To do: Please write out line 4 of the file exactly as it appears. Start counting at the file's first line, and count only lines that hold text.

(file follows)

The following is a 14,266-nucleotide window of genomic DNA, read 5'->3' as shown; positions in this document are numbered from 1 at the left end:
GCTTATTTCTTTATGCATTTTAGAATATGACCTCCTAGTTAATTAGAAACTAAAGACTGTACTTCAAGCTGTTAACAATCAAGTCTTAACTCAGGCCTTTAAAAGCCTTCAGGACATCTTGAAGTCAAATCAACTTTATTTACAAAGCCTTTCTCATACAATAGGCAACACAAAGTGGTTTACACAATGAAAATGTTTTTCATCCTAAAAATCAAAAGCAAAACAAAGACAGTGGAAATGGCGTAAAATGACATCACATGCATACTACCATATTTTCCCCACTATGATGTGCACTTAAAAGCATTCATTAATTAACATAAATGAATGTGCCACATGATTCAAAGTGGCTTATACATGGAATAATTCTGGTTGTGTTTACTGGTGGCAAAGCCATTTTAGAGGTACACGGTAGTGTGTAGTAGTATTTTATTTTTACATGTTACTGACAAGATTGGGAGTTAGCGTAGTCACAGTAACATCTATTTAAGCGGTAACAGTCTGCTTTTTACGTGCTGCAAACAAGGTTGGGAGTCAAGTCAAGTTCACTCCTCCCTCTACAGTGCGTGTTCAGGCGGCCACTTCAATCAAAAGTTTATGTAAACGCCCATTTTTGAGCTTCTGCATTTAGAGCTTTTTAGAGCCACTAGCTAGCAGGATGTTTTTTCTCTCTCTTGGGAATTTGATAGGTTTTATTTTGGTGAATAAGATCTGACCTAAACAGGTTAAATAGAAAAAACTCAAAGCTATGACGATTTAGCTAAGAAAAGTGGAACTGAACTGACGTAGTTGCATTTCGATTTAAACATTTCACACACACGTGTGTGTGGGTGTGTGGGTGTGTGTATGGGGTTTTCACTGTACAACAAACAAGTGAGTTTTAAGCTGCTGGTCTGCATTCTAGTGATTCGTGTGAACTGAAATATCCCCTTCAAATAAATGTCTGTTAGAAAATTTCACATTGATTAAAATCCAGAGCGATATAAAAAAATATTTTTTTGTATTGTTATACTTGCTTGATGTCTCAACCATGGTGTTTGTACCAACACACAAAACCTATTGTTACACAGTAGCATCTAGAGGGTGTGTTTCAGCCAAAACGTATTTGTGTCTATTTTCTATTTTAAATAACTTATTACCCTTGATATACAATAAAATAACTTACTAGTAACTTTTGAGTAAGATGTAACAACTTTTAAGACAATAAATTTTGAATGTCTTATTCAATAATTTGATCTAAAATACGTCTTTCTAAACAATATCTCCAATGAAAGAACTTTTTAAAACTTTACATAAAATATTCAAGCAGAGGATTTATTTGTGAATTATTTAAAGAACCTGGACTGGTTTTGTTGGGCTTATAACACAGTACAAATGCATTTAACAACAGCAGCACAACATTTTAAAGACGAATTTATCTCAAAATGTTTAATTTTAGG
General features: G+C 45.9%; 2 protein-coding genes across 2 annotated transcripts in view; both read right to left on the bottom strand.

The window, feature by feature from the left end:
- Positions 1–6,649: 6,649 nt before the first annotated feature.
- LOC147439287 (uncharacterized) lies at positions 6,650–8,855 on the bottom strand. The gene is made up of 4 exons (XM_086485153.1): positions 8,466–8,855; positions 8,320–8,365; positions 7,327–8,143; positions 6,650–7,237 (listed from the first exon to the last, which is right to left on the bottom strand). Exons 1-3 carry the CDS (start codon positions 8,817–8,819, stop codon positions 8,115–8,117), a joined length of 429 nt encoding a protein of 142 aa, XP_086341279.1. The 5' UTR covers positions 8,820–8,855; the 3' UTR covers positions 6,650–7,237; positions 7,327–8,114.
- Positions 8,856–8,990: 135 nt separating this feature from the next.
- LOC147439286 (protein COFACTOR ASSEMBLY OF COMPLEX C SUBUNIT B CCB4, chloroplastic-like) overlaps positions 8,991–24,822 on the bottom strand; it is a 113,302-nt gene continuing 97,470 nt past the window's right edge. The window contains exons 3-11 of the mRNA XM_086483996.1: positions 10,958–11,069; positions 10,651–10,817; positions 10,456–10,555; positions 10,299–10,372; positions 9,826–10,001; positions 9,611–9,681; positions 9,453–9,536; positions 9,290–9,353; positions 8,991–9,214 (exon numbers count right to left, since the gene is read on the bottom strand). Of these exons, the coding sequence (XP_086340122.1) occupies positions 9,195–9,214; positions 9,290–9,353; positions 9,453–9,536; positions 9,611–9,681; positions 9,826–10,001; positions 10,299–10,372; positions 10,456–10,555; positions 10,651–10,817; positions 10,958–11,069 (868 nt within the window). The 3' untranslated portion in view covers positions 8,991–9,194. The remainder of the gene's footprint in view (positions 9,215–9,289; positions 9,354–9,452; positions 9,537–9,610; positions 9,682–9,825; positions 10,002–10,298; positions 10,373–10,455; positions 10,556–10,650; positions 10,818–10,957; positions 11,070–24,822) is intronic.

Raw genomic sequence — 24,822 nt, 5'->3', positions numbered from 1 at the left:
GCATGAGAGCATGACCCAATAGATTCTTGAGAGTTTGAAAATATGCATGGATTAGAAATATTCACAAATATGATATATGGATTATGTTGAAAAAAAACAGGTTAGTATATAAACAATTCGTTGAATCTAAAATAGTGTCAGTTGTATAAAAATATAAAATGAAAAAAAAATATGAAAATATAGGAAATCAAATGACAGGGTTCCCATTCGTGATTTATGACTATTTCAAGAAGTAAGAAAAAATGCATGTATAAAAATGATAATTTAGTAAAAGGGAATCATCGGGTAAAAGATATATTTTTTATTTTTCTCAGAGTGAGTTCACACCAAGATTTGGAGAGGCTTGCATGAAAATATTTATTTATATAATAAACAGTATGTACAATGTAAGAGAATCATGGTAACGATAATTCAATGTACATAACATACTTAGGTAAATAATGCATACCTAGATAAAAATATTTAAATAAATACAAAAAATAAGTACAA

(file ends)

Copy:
The window, feature by feature from the left end: